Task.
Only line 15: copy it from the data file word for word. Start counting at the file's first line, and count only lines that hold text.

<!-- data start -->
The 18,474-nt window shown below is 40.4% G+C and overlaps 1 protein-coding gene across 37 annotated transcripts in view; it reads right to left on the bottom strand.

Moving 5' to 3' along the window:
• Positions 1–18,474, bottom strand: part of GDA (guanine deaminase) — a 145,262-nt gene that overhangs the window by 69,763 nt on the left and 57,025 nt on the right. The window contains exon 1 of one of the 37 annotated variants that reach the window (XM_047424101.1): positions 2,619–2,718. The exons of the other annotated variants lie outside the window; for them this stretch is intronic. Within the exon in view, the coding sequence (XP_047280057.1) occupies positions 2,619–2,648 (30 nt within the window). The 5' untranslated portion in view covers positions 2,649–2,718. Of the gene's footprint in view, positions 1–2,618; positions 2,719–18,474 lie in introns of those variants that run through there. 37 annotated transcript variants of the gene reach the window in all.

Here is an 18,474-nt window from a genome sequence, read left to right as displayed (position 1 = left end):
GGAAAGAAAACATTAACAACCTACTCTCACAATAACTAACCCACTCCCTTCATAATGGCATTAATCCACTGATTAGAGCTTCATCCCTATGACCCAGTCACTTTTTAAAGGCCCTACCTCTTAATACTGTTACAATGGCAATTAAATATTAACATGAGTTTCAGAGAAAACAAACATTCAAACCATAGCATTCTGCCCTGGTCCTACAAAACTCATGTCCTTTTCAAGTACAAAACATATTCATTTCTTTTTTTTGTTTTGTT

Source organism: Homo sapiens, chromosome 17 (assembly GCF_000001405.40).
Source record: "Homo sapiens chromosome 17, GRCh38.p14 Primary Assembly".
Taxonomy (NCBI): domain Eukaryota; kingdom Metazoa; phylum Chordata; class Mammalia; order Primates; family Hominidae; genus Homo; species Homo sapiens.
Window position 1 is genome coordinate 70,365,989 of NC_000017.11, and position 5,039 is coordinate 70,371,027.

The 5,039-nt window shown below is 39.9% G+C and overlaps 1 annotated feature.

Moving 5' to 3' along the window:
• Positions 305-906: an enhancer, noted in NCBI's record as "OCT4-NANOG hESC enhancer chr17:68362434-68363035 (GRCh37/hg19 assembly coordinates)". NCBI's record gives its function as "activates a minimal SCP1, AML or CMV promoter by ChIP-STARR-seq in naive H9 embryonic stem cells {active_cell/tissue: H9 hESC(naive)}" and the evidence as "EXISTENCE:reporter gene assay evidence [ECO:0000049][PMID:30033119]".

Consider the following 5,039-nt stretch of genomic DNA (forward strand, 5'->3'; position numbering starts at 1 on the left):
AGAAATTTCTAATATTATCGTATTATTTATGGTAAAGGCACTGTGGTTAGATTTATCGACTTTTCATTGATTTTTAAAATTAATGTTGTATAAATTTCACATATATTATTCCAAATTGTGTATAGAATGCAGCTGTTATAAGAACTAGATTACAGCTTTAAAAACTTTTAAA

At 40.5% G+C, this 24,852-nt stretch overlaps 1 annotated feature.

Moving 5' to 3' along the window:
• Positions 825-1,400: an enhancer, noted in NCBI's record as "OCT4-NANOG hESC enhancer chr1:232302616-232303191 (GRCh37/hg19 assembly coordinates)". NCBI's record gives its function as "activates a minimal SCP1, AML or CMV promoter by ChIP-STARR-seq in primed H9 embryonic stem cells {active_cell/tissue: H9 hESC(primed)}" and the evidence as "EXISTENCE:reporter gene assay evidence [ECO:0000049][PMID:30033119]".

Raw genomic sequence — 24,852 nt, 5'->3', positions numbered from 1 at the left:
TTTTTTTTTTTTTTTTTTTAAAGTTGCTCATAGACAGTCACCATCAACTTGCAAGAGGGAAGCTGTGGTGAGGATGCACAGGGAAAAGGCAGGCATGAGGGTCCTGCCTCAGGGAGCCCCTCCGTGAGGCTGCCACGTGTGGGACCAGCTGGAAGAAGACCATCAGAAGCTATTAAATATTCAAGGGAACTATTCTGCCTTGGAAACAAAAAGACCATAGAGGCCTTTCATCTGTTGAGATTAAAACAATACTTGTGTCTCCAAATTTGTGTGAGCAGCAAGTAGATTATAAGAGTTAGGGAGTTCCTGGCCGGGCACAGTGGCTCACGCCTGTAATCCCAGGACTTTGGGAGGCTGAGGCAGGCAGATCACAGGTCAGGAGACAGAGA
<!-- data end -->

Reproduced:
At 40.5% G+C, this 24,852-nt stretch overlaps 1 annotated feature.